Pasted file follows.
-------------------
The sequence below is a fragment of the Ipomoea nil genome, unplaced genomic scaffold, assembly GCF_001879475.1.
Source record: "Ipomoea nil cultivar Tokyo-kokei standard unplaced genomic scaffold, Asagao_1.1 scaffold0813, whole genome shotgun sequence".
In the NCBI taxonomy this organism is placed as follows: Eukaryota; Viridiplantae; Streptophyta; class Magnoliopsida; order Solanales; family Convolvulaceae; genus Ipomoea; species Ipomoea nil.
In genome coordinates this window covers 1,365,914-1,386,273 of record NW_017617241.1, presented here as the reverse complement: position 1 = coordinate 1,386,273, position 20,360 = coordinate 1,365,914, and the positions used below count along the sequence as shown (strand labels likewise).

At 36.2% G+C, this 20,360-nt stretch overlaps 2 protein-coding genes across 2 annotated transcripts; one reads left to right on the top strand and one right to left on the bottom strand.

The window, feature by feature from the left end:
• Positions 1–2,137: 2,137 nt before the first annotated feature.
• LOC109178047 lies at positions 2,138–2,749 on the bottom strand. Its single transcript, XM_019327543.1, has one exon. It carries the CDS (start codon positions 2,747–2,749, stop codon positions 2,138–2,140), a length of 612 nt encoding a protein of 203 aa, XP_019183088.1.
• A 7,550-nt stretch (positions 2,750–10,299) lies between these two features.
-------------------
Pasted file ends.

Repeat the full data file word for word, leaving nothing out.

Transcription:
The sequence below is a fragment of the Ipomoea nil genome, unplaced genomic scaffold, assembly GCF_001879475.1.
Source record: "Ipomoea nil cultivar Tokyo-kokei standard unplaced genomic scaffold, Asagao_1.1 scaffold0813, whole genome shotgun sequence".
In the NCBI taxonomy this organism is placed as follows: Eukaryota; Viridiplantae; Streptophyta; class Magnoliopsida; order Solanales; family Convolvulaceae; genus Ipomoea; species Ipomoea nil.
In genome coordinates this window covers 1,365,914-1,386,273 of record NW_017617241.1, presented here as the reverse complement: position 1 = coordinate 1,386,273, position 20,360 = coordinate 1,365,914, and the positions used below count along the sequence as shown (strand labels likewise).

At 36.2% G+C, this 20,360-nt stretch overlaps 2 protein-coding genes across 2 annotated transcripts; one reads left to right on the top strand and one right to left on the bottom strand.

The window, feature by feature from the left end:
• Positions 1–2,137: 2,137 nt before the first annotated feature.
• LOC109178047 lies at positions 2,138–2,749 on the bottom strand. Its single transcript, XM_019327543.1, has one exon. It carries the CDS (start codon positions 2,747–2,749, stop codon positions 2,138–2,140), a length of 612 nt encoding a protein of 203 aa, XP_019183088.1.
• A 7,550-nt stretch (positions 2,750–10,299) lies between these two features.